Radon progeny are not usually found in secular equilibrium with radon indoors due to plating out of the charged aerosols onto walls, furniture, etc. The ratio of 222Rn progeny activity to 222Rn activity usually ranges from 0.2 to as high as 0.8 indoors. If only the 222Rn concentration is measured and it is not practical to measure the progeny concentrations, then general practice is to assume a progeny to 222Rn equilibrium ratio of 0.5 for indoor areas. This allows one to estimate the expected dose or risk associated with a given radon concentration.

In general, the following generic guidelines should be followed when performing radon measurements during site investigations:

  • The radon measurement method used should be well understood and documented;
  • Long term measurements are used to determine the true mean radon concentration;
  • The impact of variable environmental conditions (e.g., humidity, temperature, dust loading, and atmospheric pressure) on the measurement process should be accounted for when necessary. Consideration should be given to effects on both the air collection process and the counting system;
  • The background response of the detection system should be accounted for;
  • If the quantity of interest is the working level, then the radon progeny concentrations should be evaluated. If this is not practical, then the progeny activities can be estimated by assuming they are 50% of the measured radon activity.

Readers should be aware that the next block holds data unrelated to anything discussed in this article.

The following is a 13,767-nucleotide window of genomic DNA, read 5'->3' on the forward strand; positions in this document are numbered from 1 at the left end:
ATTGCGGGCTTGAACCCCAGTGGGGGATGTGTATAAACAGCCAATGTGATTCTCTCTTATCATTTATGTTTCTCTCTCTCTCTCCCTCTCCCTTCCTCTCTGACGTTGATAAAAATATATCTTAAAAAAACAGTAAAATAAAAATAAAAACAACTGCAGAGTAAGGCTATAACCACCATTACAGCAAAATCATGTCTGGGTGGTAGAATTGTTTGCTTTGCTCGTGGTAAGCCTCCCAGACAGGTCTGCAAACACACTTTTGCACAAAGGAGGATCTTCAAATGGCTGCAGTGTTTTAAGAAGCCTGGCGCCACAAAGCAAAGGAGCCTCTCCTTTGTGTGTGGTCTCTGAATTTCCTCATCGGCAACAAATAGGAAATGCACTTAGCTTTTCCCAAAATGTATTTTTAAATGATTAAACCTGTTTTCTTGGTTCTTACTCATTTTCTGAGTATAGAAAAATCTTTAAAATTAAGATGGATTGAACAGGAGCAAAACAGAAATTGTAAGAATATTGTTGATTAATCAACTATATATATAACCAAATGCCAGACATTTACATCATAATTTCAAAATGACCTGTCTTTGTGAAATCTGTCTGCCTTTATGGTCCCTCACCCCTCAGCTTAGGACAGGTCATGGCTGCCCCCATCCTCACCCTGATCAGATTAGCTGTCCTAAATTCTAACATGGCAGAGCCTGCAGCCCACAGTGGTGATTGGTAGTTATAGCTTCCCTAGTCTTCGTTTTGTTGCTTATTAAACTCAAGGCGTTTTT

For a general overview, a list of common radiation detectors with their usual applications during radon surveys is provided in Table 3.46. Descriptions and costs for specific equipment used for the measurement of radon are contained in Appendix C.
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System Description Application Remarks
Large area activated charcoal collector A canister containing activated charcoal is twisted into the surface and left for 24 hours.

Short term radon flux measurements. The LLD is 0.007 Bq m-2s-1.
Continuous radon monitor Air pump and scintillation cell or ionization chamber. Track the real time concentration of radon. Takes 1 to 4 hours for system to equilibrate before starting. The LLD is 0.004-0.04 Bq/l.

Activated charcoal adsorption Activated charcoal is opened to the ambient air, then gamma counted on a gamma scintillator or in a liquid scintillation counter.

Measure radon concentration in indoor air. Detector is deployed for 2 to 7 days. The LLD is 0.007-0.04 Bq/l.
Electret ion chamber This is a charged plastic vessel that can be opened for air to pass through. Measure short term or long term radon concentration in indoor air. Must correct reading for gamma background concentration. Electret is sensitive to extremes of temperature and humidity. LLD is 0.007-0.02 Bq/l.

Alpha track detection A small piece of special plastic or film inside a small container. Damage tracks from alpha particles are chemically etched and tracks counted.

Measure indoor or outdoor radon concentration in air. LLD is 0.04 Bq-ld-1.

Table 3.46 Radiation detectors with applications to radon surveys.